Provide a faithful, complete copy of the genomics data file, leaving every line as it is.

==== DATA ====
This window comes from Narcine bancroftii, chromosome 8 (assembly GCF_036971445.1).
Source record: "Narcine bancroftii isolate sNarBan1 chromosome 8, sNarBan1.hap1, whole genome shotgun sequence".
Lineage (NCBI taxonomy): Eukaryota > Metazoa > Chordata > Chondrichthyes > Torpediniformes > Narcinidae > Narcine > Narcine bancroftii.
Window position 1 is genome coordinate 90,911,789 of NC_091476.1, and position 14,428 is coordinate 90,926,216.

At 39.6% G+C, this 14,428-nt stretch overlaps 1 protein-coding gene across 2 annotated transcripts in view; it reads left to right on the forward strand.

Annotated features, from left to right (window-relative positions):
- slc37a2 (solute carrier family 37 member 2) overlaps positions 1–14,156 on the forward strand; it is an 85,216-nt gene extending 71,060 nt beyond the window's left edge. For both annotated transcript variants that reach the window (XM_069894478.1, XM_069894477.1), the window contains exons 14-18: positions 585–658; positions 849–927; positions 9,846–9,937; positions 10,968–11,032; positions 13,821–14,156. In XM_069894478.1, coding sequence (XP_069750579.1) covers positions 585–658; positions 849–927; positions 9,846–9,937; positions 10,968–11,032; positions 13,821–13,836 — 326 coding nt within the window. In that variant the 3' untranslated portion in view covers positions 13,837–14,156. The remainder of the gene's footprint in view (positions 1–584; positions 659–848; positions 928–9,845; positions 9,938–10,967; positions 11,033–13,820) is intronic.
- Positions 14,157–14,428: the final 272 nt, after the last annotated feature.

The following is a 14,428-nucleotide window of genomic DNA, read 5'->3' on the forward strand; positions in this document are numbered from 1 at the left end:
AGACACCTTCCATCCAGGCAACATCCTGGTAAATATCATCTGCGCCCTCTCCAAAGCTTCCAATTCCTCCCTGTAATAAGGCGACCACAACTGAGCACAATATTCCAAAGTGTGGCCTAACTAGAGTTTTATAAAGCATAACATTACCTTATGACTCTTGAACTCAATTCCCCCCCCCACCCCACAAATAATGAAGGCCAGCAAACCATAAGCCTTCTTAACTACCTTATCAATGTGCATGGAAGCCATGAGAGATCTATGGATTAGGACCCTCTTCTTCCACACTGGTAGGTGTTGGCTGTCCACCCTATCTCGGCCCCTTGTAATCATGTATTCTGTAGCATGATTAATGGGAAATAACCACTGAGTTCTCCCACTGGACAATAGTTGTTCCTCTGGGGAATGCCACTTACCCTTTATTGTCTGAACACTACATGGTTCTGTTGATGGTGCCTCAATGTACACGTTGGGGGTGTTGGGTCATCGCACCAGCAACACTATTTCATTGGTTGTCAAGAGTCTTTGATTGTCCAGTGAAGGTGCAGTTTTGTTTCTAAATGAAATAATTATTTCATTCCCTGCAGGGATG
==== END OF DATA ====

This window comes from Narcine bancroftii, chromosome 8 (assembly GCF_036971445.1).
Source record: "Narcine bancroftii isolate sNarBan1 chromosome 8, sNarBan1.hap1, whole genome shotgun sequence".
Lineage (NCBI taxonomy): Eukaryota > Metazoa > Chordata > Chondrichthyes > Torpediniformes > Narcinidae > Narcine > Narcine bancroftii.
Window position 1 is genome coordinate 90,911,789 of NC_091476.1, and position 14,428 is coordinate 90,926,216.

At 39.6% G+C, this 14,428-nt stretch overlaps 1 protein-coding gene across 2 annotated transcripts in view; it reads left to right on the forward strand.

Annotated features, from left to right (window-relative positions):
- slc37a2 (solute carrier family 37 member 2) overlaps positions 1–14,156 on the forward strand; it is an 85,216-nt gene extending 71,060 nt beyond the window's left edge. For both annotated transcript variants that reach the window (XM_069894478.1, XM_069894477.1), the window contains exons 14-18: positions 585–658; positions 849–927; positions 9,846–9,937; positions 10,968–11,032; positions 13,821–14,156. In XM_069894478.1, coding sequence (XP_069750579.1) covers positions 585–658; positions 849–927; positions 9,846–9,937; positions 10,968–11,032; positions 13,821–13,836 — 326 coding nt within the window. In that variant the 3' untranslated portion in view covers positions 13,837–14,156. The remainder of the gene's footprint in view (positions 1–584; positions 659–848; positions 928–9,845; positions 9,938–10,967; positions 11,033–13,820) is intronic.
- Positions 14,157–14,428: the final 272 nt, after the last annotated feature.

The following is a 14,428-nucleotide window of genomic DNA, read 5'->3' on the forward strand; positions in this document are numbered from 1 at the left end:
AGACACCTTCCATCCAGGCAACATCCTGGTAAATATCATCTGCGCCCTCTCCAAAGCTTCCAATTCCTCCCTGTAATAAGGCGACCACAACTGAGCACAATATTCCAAAGTGTGGCCTAACTAGAGTTTTATAAAGCATAACATTACCTTATGACTCTTGAACTCAATTCCCCCCCCCACCCCACAAATAATGAAGGCCAGCAAACCATAAGCCTTCTTAACTACCTTATCAATGTGCATGGAAGCCATGAGAGATCTATGGATTAGGACCCTCTTCTTCCACACTGGTAGGTGTTGGCTGTCCACCCTATCTCGGCCCCTTGTAATCATGTATTCTGTAGCATGATTAATGGGAAATAACCACTGAGTTCTCCCACTGGACAATAGTTGTTCCTCTGGGGAATGCCACTTACCCTTTATTGTCTGAACACTACATGGTTCTGTTGATGGTGCCTCAATGTACACGTTGGGGGTGTTGGGTCATCGCACCAGCAACACTATTTCATTGGTTGTCAAGAGTCTTTGATTGTCCAGTGAAGGTGCAGTTTTGTTTCTAAATGAAATAATTATTTCATTCCCTGCAGGGATG